Size: About the size of a White-crowned Sparrow or Spotted/Eastern towhee. Bigger than a House Finch. Much smaller than a European Starling.

Shape: Big peaked head, pot belly, long slender tail.

Bill: About half the length of the head, straight, very wide.

Color: Sooty black upper parts and upper breast. White belly.

Habitat, range & behavior: Found in lowlands near water, extensive lawns, and grassy backyards.

Found in the western United States, most of Mexico, south into northern and western South America.

May build their mud nests on porches or outbuildings. Typical flycatching behavior: sitting still, then sallying out to grab a flying insect, and return to a perch with a bob of the tail.

Food and feeder preference:Black Phoebes eat flying insects that they chase low over the lawn in aerial pursuits. They don't eat at bird feeders, but they need your bird bath to make mud for their nests.

19. Ruby-crowned Kinglet

Regulus calendula

These tiny little hyperactive balls of feathers are very similar in appearance to sluggish Hutton's Vireos. Note the yellow feet and skinny black legs of the kinglet. Common in backyards in winter.

32 Backyard Birds to Know | Arizona (19)
Ruby-crowned Kinglet. Greg Gillson.

Range in Arizona: Ruby-crowned Kinglets are year-round residents in eastern and northeastern Arizona, and winter visitors throughout.

Identification:

Size: Smaller than a chickadee or goldfinch.

Shape: Plump, almost round body with round head merging into the body almost without neck. Very short tail. Thin legs.

Bill: Very short, rather thin.

Color:Olive-green, tending toward gray, especially on the head. Paler yellow-green below. Wing gray with yellow-green edges to the wing feathers. Two white wing bars with distinctive black panel below the lower wing panel. White eye ring slightly broken on top and bottom. Red crown of male only shows when agitated. Legs very thin, black, with obvious yellow soles to the feet.

Habitat, range, and behavior: Mountain conifers in summer, brushy patches and chaparral in winter. Residential landscaping hedges and bushes.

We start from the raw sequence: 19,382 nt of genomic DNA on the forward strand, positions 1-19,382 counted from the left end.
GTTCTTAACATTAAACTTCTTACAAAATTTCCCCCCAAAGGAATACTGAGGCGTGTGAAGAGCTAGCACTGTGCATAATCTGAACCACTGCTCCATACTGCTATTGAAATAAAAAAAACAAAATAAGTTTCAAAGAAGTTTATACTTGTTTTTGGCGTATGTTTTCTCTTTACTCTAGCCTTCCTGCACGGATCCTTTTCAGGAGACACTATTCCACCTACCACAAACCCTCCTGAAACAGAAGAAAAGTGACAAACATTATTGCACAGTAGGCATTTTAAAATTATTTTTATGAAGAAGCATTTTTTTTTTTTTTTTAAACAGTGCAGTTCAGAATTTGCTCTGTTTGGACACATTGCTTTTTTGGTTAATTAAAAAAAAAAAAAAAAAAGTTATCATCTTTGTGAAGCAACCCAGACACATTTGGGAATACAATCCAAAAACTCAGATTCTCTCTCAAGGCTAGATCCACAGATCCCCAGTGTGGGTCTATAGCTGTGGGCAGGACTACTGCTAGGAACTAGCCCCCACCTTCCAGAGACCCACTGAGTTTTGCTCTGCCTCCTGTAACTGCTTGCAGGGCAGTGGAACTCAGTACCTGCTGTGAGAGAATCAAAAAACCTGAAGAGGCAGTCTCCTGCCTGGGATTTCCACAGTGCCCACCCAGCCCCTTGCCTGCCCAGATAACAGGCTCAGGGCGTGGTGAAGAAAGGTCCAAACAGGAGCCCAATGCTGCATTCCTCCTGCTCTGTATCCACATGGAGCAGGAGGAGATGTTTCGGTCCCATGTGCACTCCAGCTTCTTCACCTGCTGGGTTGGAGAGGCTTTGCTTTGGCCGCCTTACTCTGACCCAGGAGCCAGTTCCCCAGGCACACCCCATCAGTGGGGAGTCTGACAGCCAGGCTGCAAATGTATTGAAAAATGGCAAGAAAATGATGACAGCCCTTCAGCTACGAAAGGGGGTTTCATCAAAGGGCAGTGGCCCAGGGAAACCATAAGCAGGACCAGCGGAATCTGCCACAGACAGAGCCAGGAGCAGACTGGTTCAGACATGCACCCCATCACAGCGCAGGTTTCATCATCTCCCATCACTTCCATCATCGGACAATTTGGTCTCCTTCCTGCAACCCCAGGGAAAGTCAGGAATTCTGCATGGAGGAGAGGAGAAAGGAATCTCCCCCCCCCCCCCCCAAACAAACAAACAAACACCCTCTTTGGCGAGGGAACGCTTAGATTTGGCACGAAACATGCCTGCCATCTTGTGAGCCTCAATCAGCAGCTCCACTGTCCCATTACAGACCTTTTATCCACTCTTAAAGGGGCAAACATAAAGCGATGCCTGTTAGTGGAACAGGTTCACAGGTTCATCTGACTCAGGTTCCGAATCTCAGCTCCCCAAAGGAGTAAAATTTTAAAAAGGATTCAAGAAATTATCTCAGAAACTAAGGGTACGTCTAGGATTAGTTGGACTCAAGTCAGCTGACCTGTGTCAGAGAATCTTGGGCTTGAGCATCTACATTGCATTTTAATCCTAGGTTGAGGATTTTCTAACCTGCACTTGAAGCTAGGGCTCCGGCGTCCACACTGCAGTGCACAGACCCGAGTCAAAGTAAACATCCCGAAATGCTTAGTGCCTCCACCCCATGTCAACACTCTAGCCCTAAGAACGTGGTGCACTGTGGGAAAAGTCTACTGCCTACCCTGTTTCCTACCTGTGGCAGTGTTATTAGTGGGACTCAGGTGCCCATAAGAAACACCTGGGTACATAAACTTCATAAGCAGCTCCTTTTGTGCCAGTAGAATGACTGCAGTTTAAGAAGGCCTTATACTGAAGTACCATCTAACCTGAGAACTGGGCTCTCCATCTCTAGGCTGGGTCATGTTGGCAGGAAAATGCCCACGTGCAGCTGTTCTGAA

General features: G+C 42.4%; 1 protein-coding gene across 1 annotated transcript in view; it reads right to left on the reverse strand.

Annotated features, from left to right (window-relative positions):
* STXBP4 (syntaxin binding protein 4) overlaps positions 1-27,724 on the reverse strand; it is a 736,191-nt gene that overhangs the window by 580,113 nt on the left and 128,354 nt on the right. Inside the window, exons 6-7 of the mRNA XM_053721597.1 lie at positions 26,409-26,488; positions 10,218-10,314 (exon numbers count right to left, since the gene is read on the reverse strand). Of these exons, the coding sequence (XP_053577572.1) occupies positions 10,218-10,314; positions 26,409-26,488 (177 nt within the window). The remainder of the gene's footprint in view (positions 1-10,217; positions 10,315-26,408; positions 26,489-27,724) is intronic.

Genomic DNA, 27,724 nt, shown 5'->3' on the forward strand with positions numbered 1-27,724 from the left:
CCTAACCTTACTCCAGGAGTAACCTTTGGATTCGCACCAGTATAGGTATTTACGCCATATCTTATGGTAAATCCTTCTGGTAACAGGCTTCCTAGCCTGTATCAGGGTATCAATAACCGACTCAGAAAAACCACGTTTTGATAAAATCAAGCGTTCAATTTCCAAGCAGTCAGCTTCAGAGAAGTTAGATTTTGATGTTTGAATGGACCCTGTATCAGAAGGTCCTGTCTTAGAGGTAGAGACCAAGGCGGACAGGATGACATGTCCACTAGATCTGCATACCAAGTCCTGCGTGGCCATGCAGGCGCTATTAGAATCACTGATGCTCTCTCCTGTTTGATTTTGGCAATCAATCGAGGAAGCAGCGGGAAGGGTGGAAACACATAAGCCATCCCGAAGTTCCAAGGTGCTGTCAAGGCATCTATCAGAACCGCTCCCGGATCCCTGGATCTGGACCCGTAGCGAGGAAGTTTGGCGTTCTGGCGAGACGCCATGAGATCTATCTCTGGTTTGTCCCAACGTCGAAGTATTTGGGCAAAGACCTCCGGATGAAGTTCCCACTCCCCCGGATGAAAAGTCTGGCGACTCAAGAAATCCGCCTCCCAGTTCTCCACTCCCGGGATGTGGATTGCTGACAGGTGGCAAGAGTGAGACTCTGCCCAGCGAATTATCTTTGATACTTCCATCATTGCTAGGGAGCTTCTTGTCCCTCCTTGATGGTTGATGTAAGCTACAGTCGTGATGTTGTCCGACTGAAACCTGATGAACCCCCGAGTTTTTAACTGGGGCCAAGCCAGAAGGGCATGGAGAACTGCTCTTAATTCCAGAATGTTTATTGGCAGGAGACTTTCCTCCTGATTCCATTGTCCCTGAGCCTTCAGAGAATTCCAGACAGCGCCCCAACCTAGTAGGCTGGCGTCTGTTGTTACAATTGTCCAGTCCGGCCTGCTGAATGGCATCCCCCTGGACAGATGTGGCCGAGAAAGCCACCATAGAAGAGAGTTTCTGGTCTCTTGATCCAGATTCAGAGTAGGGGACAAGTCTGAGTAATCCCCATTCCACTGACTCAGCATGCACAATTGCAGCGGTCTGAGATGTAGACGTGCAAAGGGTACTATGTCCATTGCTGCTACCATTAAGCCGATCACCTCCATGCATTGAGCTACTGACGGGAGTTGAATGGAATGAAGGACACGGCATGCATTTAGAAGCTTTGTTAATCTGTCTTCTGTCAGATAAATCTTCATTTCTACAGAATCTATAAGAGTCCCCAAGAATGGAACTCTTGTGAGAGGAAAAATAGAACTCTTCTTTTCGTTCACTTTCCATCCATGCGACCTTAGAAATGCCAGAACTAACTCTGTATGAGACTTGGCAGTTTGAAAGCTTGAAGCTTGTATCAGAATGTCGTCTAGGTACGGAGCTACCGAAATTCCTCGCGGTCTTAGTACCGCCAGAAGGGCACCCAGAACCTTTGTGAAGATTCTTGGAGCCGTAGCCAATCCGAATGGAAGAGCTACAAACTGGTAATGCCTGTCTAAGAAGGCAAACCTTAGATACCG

Breeds in Alaska, across Canada, and mountains of the West. Migrates through all of US. Winters in coastal East, Southeast, West, into Mexico.

Active flitting from branch to branch, in interior of bushes and small trees, in short flap-hops. Constantly twitches wings. Hover-gleans at leaf tips.

Food and feeder preference: Ruby-crowned Kinglets feed in bushes next to house looking for spiders and insects. May eat at suet feeder.

20. Say's Phoebe

Sayornis saya

This western flycatcher is often found around ranches and canyons.

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Say's Phoebe. Greg Gillson.

Range in Arizona: Say's Phoebes are year-round residents in western, southern, and central Arizona, summer residents in northeastern Arizona.

Identification:

Size:About the size of a White-crowned Sparrow. Larger than a House Finch, smaller than a Red-winged Blackbird or European Starling.

Shape: Large partially crested head, upright posture, long full tail.

Bill: Rather small and flat. Black.

Color: Upper parts are gray-brown. Under parts are cinnamon. Tail dark.

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Habitat, range, and behavior: Found in dry, open country, grasslands, deserts.

Year-round resident in Mexico and the Southwest. Summers widely in the West and Great Plains to Alaska. Winters more widely in Southwest and Mexico.

Perch on roofs, fence lines, small trees, or ground and chases insects low to the ground.

Food and feeder preference: Eat insects. Do not come to feeders.

21. Northern Cardinal

Cardinalis cardinalis

This is one of the most common and popular backyard birds in the eastern half of the United States. Surprise! There is a population in the Desert Southwest, too.